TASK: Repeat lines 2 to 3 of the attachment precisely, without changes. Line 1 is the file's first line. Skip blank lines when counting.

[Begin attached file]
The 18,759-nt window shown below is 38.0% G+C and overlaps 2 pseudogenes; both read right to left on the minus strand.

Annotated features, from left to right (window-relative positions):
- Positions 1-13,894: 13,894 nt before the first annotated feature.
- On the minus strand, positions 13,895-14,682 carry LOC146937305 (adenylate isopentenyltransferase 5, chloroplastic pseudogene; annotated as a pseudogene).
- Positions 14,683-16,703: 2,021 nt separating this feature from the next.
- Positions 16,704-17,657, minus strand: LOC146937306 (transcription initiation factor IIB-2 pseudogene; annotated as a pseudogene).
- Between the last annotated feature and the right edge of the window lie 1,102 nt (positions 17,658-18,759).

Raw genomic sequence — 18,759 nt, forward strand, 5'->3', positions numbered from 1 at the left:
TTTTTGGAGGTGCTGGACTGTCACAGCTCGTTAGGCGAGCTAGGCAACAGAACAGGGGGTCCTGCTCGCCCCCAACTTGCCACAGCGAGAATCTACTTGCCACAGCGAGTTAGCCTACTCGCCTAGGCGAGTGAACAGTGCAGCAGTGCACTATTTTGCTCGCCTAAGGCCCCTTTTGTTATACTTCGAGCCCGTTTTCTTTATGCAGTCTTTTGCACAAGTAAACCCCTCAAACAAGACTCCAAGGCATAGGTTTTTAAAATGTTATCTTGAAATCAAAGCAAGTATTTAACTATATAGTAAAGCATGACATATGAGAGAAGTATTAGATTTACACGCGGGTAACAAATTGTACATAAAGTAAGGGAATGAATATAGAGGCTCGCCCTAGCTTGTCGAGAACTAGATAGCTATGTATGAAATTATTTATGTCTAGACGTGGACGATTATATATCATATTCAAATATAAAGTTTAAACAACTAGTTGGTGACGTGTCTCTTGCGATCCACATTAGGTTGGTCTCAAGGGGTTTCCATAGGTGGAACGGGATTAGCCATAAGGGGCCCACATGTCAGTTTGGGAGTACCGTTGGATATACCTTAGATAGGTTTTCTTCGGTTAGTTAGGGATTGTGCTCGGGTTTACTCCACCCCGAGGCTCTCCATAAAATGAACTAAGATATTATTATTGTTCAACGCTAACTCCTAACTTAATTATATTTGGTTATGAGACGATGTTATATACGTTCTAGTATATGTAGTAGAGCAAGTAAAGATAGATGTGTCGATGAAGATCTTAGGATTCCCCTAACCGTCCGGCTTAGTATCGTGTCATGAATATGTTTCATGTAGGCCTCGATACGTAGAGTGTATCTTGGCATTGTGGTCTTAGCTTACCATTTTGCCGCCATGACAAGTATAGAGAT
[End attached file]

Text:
Annotated features, from left to right (window-relative positions):
- Positions 1-13,894: 13,894 nt before the first annotated feature.